Ball’s Rexam Deal Said To Face List Of EU Anti-Trust Concerns
Ball Corp. faces a statement of objections cataloging the European Commission’s concerns over its 4.4 billion-pound ($6.9 billion) purchase of Rexam Plc months after regulators said the deal may increase the price of aluminum cans and bottles, according to two people familiar with the matter.
Ball will be told as soon as this month that the deal risks being blocked unless the U.S. company offers adequate remedies, said the people, who asked not to be identified because the European Union merger regulator’s review is private. Statements of objections are standard practice in complex merger cases where no concessions have yet been made.
The Ball-Rexam tie-up is the biggest takeover in metal and glass packaging, according to data compiled by Bloomberg. Both Ball and London-based Rexam supply beverage containers to Coca-Cola Co. and brewer Anheuser-Busch InBev NV. The combined company will have about 22,500 employees and $15 billion in sales and create $300 million in annual cost savings, according to Ball.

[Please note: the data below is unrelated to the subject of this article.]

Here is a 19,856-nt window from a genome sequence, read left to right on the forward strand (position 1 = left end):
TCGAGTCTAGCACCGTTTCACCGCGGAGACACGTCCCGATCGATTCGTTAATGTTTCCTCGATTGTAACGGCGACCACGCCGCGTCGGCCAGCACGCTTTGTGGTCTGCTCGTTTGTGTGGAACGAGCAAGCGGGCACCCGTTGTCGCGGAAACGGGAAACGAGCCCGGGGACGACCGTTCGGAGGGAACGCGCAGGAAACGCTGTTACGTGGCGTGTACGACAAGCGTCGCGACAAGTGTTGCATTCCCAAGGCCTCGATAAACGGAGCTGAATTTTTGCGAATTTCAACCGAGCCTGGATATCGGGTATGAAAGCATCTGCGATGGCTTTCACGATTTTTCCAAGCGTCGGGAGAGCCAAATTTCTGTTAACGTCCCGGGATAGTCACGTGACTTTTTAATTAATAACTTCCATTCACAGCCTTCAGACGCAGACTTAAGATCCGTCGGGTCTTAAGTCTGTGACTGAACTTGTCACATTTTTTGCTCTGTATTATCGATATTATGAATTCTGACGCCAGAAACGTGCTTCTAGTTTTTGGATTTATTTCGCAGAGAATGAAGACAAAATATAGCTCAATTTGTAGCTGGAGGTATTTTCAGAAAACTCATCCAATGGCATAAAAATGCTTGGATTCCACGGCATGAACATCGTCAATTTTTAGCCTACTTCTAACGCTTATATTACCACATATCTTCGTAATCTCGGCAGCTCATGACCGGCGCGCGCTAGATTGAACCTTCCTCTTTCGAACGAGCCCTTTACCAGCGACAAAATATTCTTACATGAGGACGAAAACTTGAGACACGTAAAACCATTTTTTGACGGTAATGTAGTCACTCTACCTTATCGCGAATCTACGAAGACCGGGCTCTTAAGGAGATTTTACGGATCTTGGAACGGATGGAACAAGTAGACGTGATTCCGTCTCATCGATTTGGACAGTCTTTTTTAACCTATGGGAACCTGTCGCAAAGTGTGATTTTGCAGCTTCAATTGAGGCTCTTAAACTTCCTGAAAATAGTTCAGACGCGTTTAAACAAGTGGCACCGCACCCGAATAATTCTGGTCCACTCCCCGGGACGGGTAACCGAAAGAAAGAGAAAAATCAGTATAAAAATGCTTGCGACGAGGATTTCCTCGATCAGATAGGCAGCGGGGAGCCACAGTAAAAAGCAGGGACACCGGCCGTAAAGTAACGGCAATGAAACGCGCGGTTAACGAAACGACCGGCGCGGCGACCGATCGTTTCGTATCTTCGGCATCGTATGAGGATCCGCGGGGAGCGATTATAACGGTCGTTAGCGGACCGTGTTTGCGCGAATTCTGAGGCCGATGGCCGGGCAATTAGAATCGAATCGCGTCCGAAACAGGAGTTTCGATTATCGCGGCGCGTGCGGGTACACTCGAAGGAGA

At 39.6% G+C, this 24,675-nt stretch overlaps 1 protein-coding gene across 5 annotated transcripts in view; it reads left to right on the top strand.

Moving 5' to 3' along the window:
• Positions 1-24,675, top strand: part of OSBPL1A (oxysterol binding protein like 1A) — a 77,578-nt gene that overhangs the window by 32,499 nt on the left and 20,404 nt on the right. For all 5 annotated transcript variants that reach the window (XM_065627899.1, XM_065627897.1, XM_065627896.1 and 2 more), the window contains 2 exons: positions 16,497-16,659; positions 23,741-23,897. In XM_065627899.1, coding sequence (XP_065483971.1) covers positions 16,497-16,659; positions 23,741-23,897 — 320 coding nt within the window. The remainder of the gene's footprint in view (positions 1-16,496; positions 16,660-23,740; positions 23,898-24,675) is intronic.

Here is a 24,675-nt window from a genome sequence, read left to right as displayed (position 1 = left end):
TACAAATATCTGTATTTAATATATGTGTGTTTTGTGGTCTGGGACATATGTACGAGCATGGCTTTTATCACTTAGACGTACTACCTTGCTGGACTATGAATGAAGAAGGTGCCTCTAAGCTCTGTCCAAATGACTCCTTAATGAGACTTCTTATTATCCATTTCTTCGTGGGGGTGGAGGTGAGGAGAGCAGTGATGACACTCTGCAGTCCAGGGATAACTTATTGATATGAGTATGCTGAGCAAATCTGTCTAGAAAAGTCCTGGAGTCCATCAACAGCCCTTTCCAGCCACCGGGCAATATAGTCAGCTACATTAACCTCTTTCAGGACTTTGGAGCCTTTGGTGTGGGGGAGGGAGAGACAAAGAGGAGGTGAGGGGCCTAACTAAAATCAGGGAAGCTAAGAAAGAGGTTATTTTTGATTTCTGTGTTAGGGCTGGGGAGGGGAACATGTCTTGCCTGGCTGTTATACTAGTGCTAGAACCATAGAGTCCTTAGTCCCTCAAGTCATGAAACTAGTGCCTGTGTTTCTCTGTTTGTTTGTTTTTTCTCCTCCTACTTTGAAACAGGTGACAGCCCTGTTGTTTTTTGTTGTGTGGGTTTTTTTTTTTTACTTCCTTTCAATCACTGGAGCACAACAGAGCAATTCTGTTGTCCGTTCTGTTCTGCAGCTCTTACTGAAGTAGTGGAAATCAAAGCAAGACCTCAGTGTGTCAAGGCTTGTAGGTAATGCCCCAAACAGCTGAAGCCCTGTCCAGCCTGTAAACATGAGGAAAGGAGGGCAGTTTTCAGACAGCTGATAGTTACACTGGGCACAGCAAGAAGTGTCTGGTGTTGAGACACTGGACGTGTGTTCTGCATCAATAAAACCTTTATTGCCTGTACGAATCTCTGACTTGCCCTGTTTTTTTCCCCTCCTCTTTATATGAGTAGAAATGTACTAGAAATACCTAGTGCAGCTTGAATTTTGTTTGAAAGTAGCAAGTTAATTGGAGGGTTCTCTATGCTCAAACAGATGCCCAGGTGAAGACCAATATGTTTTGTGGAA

Ball will pay Rexam as much as 302 million pounds, or 7 per cent of the deal value, if the transaction isn’t completed because regulatory conditions aren’t satisfied. Lower fees will apply if the sale falls through for other reasons. The companies expect the takeover to be complete in the first half of 2016.
Ball shares were down 0.1 per cent at 12:43 p.m in New York trading on Friday after falling as much as 1.6 per cent. Rexam shares fell 0.4 per cent in London after dipping as much as 6 per cent.
The Brussels-based commission and Rexam declined to comment. Ball didn’t immediately respond to requests for comment.
The commission said its in-depth probe will focus on the importance of having a sufficiently wide network of production facilities across Europe and the barriers to entry due to the significant investment required to build a plant.
The transaction, which aims to create the world’s biggest maker of food and beverage cans, would give Ball and Rexam around two-thirds of the plants located in Europe, the EU regulator said in July.
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